I have decided to stick to love…Hate is too great a burden to bear.
~ Martin Luther King, Jr.
Tag Archives: sculpture
This week’s Photo Challenge is MERGE. Guest-hosted this week by architect and photographer Gary Ng, this week’s challenge is to photograph two things that are normally in opposition, merging them into one work of art.
I thought all day about this challenge and the myriad possibilities, but there was no time to go out on a shoot today. I thought that I’d look through my archives and find two photos that I could merge together to create a new work. I tried overlaying images. I tried a collage of photos. I looked for two different photos that together could be juxtaposition of meaning or form. All my attempts landed in the virtual dust heap.
But, as I continued to search through my very unorganized photos from the last year, I stumbled upon some photographs that I took last September on a brief spur-of-the-moment visit to the Morgan Library on a very dreary day. I don’t remember what I had originally intended to do, but as I headed towards Midtown, I decided that I would go to the Morgan. As I exited the subway, several blocks away, the sky looked ominous. I almost headed right back into the subway station because there is nothing more miserable than being caught in the rain in New York, especially when I’ve packed like the tourist I am, wearing clothing that will not dry quickly. Instead, I ran the six or seven blocks to the Morgan, dashing up the steps of the museum just as the thunder started rumbling, lighting flashing, and the downpour began.
Although my intent was to see the Dickens exhibit, I was sidetracked by the marvelous sculpture, The Living Word, by Xu Bing in the Renzo Piano designed Gilbert Court. The sculpture starts off as a very rooted piece, with the modern Chinese word for ‘Bird’ on the museum floor. Then, the sculpture lifts away from the floor as if taking flight. As the pieces rise towards the ceiling, the shapes transform from the modern written word into pictographs of birds. It is a stunning and fascinating work and I spent a long time taking photographs.
The picture below is one that I marked for deletion. Since I was traveling, I can only assume that I ran out of time, never finishing the editing. I think I must have rejected this photo because the focus isn’t right and it doesn’t show off the work of art. Yet, it seemed the perfect picture for this challenge. It was the only photo in the series where there is the stark contrast of the vertical lines of the courtyard windows and the diagonal flight pattern of the sculpture’s birds. In this photo, Piano’s Courtyard becomes a cage imprisoning the sculpture. The rain-streaked windows blend with the guide wires anchoring the sculpture, and the bit of skyline through the windows makes it look like a box canyon. These elements merge together, working together to form a sort of harmony between the energy of the liberated, free-form birds and the steel and glass that contain them.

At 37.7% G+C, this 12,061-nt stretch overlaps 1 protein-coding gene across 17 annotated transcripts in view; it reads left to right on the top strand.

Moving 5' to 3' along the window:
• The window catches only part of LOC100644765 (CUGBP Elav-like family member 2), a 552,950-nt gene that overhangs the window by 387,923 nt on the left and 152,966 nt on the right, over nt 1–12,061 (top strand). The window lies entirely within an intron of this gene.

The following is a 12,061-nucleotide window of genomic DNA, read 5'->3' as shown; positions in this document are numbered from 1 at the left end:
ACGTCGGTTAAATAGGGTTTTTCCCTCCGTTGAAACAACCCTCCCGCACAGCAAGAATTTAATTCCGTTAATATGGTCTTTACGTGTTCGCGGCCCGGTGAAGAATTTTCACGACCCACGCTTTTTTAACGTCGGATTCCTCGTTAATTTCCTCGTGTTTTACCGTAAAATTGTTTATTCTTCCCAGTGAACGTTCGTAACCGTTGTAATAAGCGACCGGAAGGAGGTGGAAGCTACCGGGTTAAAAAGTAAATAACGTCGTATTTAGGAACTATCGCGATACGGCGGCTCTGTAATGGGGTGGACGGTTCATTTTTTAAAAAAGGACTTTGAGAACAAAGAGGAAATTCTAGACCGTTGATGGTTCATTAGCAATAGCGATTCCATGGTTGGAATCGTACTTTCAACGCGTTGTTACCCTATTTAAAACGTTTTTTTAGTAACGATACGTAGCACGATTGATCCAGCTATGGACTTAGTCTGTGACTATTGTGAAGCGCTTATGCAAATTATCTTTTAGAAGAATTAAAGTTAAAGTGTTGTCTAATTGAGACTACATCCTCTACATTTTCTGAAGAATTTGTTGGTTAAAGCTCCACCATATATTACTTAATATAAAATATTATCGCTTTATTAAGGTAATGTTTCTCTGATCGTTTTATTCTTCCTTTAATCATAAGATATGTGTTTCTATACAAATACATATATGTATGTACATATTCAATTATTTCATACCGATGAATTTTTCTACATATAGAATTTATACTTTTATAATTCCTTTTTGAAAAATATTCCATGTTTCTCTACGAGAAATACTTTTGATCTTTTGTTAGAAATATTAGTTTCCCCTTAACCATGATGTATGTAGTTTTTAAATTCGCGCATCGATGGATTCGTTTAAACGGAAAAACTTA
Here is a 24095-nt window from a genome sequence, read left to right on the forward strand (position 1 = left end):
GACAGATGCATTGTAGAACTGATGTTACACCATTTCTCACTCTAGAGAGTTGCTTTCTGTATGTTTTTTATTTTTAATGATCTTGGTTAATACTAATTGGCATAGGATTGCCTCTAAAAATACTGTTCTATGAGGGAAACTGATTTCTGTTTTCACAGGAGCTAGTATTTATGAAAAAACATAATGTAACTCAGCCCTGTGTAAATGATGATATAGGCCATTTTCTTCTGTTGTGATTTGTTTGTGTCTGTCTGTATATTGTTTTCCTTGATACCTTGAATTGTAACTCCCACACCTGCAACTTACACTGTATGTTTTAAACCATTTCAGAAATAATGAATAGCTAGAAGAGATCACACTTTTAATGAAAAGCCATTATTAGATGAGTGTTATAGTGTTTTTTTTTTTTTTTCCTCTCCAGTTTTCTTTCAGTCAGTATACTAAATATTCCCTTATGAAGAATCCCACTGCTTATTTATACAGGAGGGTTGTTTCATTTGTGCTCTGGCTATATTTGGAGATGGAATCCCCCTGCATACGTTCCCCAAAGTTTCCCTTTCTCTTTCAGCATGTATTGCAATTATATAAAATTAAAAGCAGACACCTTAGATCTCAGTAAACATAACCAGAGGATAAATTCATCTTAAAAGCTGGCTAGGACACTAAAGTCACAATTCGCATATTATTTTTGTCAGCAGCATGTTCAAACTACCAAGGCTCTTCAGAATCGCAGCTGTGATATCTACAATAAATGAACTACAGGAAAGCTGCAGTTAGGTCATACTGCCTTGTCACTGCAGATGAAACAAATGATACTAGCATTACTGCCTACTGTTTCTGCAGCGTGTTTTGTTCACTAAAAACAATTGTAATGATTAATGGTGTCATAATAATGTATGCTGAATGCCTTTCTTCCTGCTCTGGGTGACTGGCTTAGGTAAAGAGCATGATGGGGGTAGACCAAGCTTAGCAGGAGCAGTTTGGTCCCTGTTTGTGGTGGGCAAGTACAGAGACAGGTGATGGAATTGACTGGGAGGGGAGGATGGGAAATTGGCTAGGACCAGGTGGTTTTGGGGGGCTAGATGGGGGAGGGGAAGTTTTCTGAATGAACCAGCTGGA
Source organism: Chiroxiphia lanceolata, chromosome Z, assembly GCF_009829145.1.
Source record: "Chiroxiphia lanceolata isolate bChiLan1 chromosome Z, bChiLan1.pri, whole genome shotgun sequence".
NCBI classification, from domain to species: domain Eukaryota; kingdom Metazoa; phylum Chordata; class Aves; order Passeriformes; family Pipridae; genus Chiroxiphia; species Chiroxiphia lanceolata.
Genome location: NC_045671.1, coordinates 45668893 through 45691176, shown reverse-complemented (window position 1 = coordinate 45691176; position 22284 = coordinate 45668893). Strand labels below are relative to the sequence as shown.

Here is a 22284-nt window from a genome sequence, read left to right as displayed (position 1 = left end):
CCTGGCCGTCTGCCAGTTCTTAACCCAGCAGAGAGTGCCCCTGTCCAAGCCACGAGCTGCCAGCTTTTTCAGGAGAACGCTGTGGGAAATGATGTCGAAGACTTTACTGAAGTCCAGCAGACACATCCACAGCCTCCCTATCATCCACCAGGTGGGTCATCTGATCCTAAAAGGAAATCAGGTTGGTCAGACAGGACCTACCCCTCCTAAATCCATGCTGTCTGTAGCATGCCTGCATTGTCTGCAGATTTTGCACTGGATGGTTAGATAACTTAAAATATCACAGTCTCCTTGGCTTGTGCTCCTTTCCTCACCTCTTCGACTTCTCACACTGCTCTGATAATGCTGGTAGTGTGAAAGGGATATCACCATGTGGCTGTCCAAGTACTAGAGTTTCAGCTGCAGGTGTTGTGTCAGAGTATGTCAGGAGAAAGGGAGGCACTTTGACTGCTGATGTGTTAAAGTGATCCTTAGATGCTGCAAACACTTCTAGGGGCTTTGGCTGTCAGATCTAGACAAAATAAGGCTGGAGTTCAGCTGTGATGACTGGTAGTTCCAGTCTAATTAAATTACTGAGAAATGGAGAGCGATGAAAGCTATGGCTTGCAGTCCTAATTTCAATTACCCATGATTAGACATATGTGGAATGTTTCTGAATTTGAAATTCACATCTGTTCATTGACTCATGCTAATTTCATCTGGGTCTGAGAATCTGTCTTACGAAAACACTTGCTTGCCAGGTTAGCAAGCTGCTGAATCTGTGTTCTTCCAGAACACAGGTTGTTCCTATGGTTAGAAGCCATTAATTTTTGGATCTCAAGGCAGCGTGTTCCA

I see this sculpture in a different way now that I have revisited this photograph. Although the artist has said that the sculpture shows the birds and the words they represent “escaping the confines of human written definition”, in this photograph you sense that there is still a limitation or, at least, an obstacle from which to break free.
You can read more about the work on The Morgan Library website. Unfortunately, the exhibit closed last October, but there are several photographs of the installation on the site. I particularly liked this quote by Xu Bing, taken from the description of The Living Word: “Buddhists believe …that if you look for harmony in the living word, then you will be able to reach Buddha; if you look for harmony in lifeless sentences, you will be unable to save yourself.’ . . . My work and my method of thinking have been my search for the living word.”
Be sure to check out others’ contributions to this week’s Photo Challenge to see how they interpreted the theme of MERGE.
I spent some time with a family member who is an artist and art teacher over the weekend. We had a lengthy discussion about his AP Art History class. He showed me the book — the kids should get PE credit just for having to carry the 20 lb book. (He said that he doesn’t have them bring it to school.) I would love to have this book, with its beautiful selection of photographs of art from around the globe and across the centuries.
I took two of his tests and scored well on them. I have obvious gaps in my art knowledge, but where the questions were concerning artists that I was familiar with, I rocked!
One of the questions was about Brancusi, so I had to tell about going to Brancusi’s studio, which has been recreated in a special building at the Centre Pompidou. I am fascinated by the studio: that the artist spent so much time arranging his pieces so that he could display them; that he lived in such a small area of the studio; that his bequest specified that the studio be recreated in its entirety; by the sculptures themselves, their clean, smooth surfaces that I just want to touch. Unfortunately, they are behind glass.
I took the pictures below two years ago when I was in Paris. Fortunately, I don’t have to go to Paris to see some of his sculptures. There is a set of them at MOMA that I may stop by to visit when I’m in NYC in a few weeks.